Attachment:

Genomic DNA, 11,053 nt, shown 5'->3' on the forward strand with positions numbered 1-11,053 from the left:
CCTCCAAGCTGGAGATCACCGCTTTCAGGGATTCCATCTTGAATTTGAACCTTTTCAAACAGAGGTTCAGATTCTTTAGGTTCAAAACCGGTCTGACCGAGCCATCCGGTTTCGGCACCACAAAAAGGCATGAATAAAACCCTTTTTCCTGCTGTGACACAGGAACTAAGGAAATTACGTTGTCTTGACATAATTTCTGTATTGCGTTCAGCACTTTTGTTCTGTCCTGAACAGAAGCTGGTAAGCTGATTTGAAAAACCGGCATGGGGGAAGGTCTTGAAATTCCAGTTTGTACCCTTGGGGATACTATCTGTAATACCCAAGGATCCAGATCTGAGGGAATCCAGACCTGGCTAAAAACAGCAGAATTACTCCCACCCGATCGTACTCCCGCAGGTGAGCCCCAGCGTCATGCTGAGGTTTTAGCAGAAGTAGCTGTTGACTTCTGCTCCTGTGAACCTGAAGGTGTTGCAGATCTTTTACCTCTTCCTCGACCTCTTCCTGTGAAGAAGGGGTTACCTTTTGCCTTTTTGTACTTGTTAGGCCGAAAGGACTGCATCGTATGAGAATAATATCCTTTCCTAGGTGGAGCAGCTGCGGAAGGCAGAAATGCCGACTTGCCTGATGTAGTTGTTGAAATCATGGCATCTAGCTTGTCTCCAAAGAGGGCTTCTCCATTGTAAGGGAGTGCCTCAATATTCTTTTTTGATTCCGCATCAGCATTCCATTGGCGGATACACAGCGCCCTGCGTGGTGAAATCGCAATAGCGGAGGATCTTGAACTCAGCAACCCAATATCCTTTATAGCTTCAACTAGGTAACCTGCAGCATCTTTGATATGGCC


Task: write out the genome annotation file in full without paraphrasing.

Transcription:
Genomic DNA, 11,053 nt, shown 5'->3' on the forward strand with positions numbered 1-11,053 from the left:
CCTCCAAGCTGGAGATCACCGCTTTCAGGGATTCCATCTTGAATTTGAACCTTTTCAAACAGAGGTTCAGATTCTTTAGGTTCAAAACCGGTCTGACCGAGCCATCCGGTTTCGGCACCACAAAAAGGCATGAATAAAACCCTTTTTCCTGCTGTGACACAGGAACTAAGGAAATTACGTTGTCTTGACATAATTTCTGTATTGCGTTCAGCACTTTTGTTCTGTCCTGAACAGAAGCTGGTAAGCTGATTTGAAAAACCGGCATGGGGGAAGGTCTTGAAATTCCAGTTTGTACCCTTGGGGATACTATCTGTAATACCCAAGGATCCAGATCTGAGGGAATCCAGACCTGGCTAAAAACAGCAGAATTACTCCCACCCGATCGTACTCCCGCAGGTGAGCCCCAGCGTCATGCTGAGGTTTTAGCAGAAGTAGCTGTTGACTTCTGCTCCTGTGAACCTGAAGGTGTTGCAGATCTTTTACCTCTTCCTCGACCTCTTCCTGTGAAGAAGGGGTTACCTTTTGCCTTTTTGTACTTGTTAGGCCGAAAGGACTGCATCGTATGAGAATAATATCCTTTCCTAGGTGGAGCAGCTGCGGAAGGCAGAAATGCCGACTTGCCTGATGTAGTTGTTGAAATCATGGCATCTAGCTTGTCTCCAAAGAGGGCTTCTCCATTGTAAGGGAGTGCCTCAATATTCTTTTTTGATTCCGCATCAGCATTCCATTGGCGGATACACAGCGCCCTGCGTGGTGAAATCGCAATAGCGGAGGATCTTGAACTCAGCAACCCAATATCCTTTATAGCTTCAACTAGGTAACCTGCAGCATCTTTGATATGGCC